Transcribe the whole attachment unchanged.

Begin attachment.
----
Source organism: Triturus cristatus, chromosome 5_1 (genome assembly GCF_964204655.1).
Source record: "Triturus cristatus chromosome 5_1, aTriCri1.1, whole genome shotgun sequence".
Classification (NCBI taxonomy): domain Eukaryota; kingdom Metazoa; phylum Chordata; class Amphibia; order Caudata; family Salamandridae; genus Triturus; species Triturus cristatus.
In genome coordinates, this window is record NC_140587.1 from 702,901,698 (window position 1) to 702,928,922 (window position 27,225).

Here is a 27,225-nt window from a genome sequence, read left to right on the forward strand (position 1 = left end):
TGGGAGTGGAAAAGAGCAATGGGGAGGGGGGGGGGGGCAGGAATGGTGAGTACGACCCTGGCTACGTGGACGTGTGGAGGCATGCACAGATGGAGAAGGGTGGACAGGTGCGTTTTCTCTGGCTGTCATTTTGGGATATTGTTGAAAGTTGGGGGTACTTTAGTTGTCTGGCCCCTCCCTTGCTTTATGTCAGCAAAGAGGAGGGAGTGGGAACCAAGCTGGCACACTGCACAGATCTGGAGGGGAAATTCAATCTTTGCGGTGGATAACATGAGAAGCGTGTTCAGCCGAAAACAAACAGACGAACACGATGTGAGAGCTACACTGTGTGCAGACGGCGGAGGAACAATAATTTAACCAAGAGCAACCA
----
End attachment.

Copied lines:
Source organism: Triturus cristatus, chromosome 5_1 (genome assembly GCF_964204655.1).
Source record: "Triturus cristatus chromosome 5_1, aTriCri1.1, whole genome shotgun sequence".
Classification (NCBI taxonomy): domain Eukaryota; kingdom Metazoa; phylum Chordata; class Amphibia; order Caudata; family Salamandridae; genus Triturus; species Triturus cristatus.
In genome coordinates, this window is record NC_140587.1 from 702,901,698 (window position 1) to 702,928,922 (window position 27,225).

Here is a 27,225-nt window from a genome sequence, read left to right on the forward strand (position 1 = left end):
TGGGAGTGGAAAAGAGCAATGGGGAGGGGGGGGGGGGCAGGAATGGTGAGTACGACCCTGGCTACGTGGACGTGTGGAGGCATGCACAGATGGAGAAGGGTGGACAGGTGCGTTTTCTCTGGCTGTCATTTTGGGATATTGTTGAAAGTTGGGGGTACTTTAGTTGTCTGGCCCCTCCCTTGCTTTATGTCAGCAAAGAGGAGGGAGTGGGAACCAAGCTGGCACACTGCACAGATCTGGAGGGGAAATTCAATCTTTGCGGTGGATAACATGAGAAGCGTGTTCAGCCGAAAACAAACAGACGAACACGATGTGAGAGCTACACTGTGTGCAGACGGCGGAGGAACAATAATTTAACCAAGAGCAACCA